Bobber from 650motorcycles.com

The Midwest, Milwaukee, Wisconsin specifically is home to Harley-Davidson motorcycles as classic an American icon that there ever was.    In the summertime scoots swarm the streets and highways in a seemingly endless parade of blue jeans, black t-shirts and leather.  As a kid I started out riding on dirt bikes, little 80cc puddle jumpers that have enough high end torque to blow my hair back and put some fear in my head.  One of my buddies had a dirt bike and would let me ride every now and then but he eventually grew tired of my begging.  Fortunately I was introduced to a dirt bike that was at my step-father’s mother’s house but my excitement was dampened when told that someone had to be around for me to ride it.  Well….that was my first real taste rebellion and I’d take that thing out at will; permission or not.  I managed to screw that all up when I crashed it in a farmer’s back field.  In my defense; the puddle was deeper than Lake Michigan.

A love affair was born.  I bought my first street motorcycle in my early 20’s, rode that into the ground and bought a Harley at 30.  Haven taken to the lifestyle and the image 100% my wife and I ride a lot with our friends.   We bar hop on the weekends.  We do short day rides of 250 miles.  We go to rallies, parties, swap meets, shows, wherever there are motorcycles in one form or another at an event, it’s for us and our friends.  Were it not for our bothersome jobs and frickin’ snow we would ride year round.  There is something to be said for the potentially nomadic lifestyle a scoot can offer.  And, no, she doesn’t have her own bike.  Call it what you will but I enjoy having my lady on the back and she likes being there.

This past weekend I was riding with my old man, a buddy and assorted other desperadoes on a run out to one of your favorite spots called Poopy’s, “Get shit faced at Poopy’s”.  Brilliant.  As long as I have been riding and seen so many places there has been one constant;

I am always the youngest person there.

Granted, the bouncy bar-tenders are almost always younger than me and there might be the odd kid that naively rolls up on a crotch-rocket, but at every bar, rally, or show I am among the youngest group of riders.  I’m 35 years old and have been viewed as a creepy old dude for years by the 25 and under crowd, so don’t think me some Fresh-to-death idiot with spiked hair.  Hell, I don’t have any hair!  That took off about 3 years ago. The baby-boomers (my dad being one of them) and their ilk dominate the biker scene and have for a while, so everything is tailored to their needs and wallets.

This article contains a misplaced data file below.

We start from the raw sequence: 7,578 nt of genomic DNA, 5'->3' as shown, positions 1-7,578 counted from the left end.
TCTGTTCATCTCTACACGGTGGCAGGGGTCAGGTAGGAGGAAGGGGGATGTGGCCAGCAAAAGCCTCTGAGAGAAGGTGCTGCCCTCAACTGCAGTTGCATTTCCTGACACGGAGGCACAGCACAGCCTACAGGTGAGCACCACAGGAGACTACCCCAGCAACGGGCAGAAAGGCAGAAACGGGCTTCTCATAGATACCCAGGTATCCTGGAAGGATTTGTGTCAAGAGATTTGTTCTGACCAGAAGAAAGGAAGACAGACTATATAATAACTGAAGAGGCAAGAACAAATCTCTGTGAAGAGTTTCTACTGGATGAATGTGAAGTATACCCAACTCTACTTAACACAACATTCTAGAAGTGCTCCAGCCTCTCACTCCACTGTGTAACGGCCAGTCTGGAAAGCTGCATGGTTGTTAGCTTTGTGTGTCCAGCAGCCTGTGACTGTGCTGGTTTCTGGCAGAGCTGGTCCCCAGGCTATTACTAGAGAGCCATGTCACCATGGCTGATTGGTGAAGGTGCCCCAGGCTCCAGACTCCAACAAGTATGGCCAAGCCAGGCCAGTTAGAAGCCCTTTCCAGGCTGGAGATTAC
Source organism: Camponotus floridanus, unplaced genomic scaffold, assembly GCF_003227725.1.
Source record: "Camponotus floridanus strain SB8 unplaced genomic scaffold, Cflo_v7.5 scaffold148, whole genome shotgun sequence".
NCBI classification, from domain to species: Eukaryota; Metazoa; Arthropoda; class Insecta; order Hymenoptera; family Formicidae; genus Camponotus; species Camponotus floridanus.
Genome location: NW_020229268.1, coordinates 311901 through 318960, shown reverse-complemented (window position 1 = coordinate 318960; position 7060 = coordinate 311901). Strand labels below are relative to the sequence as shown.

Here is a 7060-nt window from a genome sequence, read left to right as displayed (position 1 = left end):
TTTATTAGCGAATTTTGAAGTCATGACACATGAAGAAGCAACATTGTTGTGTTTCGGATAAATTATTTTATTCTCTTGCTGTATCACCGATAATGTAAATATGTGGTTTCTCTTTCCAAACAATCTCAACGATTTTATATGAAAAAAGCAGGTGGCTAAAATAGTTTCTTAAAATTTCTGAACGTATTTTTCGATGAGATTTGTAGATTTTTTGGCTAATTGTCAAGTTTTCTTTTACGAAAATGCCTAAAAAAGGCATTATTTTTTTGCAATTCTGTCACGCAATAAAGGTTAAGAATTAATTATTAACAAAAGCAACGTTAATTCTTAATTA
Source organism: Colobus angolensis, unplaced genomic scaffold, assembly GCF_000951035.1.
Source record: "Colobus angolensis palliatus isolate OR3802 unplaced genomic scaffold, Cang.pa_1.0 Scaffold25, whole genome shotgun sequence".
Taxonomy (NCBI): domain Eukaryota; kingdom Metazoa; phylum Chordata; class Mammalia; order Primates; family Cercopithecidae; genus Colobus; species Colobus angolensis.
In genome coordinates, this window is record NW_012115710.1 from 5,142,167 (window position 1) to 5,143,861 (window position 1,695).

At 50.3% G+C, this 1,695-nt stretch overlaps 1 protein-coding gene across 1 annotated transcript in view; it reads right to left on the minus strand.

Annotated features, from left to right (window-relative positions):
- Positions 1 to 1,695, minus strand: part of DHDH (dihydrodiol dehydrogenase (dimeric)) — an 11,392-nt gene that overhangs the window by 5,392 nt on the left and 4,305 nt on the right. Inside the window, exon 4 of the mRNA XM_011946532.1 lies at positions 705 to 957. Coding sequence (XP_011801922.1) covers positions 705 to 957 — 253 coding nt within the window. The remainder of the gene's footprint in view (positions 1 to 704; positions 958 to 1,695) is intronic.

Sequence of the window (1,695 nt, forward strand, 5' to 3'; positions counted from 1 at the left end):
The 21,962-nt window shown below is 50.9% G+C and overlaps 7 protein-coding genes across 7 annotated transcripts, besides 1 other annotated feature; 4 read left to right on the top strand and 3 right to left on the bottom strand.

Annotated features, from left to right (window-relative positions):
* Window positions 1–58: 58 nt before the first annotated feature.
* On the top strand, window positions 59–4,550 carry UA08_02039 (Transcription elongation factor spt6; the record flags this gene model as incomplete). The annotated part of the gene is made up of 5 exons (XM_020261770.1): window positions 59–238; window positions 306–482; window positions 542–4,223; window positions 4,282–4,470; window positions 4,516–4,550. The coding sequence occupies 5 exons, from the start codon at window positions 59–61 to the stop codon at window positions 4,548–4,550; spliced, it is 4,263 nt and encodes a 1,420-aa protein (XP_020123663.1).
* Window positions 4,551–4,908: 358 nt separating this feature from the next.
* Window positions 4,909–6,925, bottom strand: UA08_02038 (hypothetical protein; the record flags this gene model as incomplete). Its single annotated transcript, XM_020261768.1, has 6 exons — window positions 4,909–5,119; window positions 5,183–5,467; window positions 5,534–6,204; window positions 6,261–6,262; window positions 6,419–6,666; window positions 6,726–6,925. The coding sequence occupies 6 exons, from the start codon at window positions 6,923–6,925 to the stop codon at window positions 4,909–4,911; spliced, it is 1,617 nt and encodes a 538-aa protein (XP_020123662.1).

Three of us were standing there hammering down beers, listening to the same dusty classic rock that every bar owner and band assumes every biker wants to listen to and I asked my old man in a slightly smart-assed yet serious way,

“Where do all the young riders hang out?  This place is a sea of grey hair and leather butts”, I went on with my thought, “this place needs to start adjusting now to the coming change.  The demographic of riders is going to change drastically in about 5 years when the boomers start deciding that they don’t want to ride anymore, or can’t ride anymore.”

My buddy Jerry added “that fact is not lost on the Harley.  Have you noticed that they are trying to freshen up their marketing? And lower the prices of their bikes and make them look cooler?  The days of boomers plopping down 25 G’s for a sled are coming to an end”.

The economy of the world changed a few years ago.   It may well have changed forever and by extension the world of motorcycles is changing as well.  The market for over accessorized, over engineered, overpriced motorcycles is shrinking along with its aging customer base.  The Boomers will not be able to support this industry much longer as they retire on smaller pensions, 401k’s and portfolios that they thought would be secure forever.  Now is the time for motorcycle manufacturers like Harley-Davidson and Victory to look at who is behind the Boomers and focus their energies on the riders coming up like me.  We thank all the old timers that laid the road before us and we will wait our turn, but not forever.



2 thoughts on “The changing face of motorcycle riders

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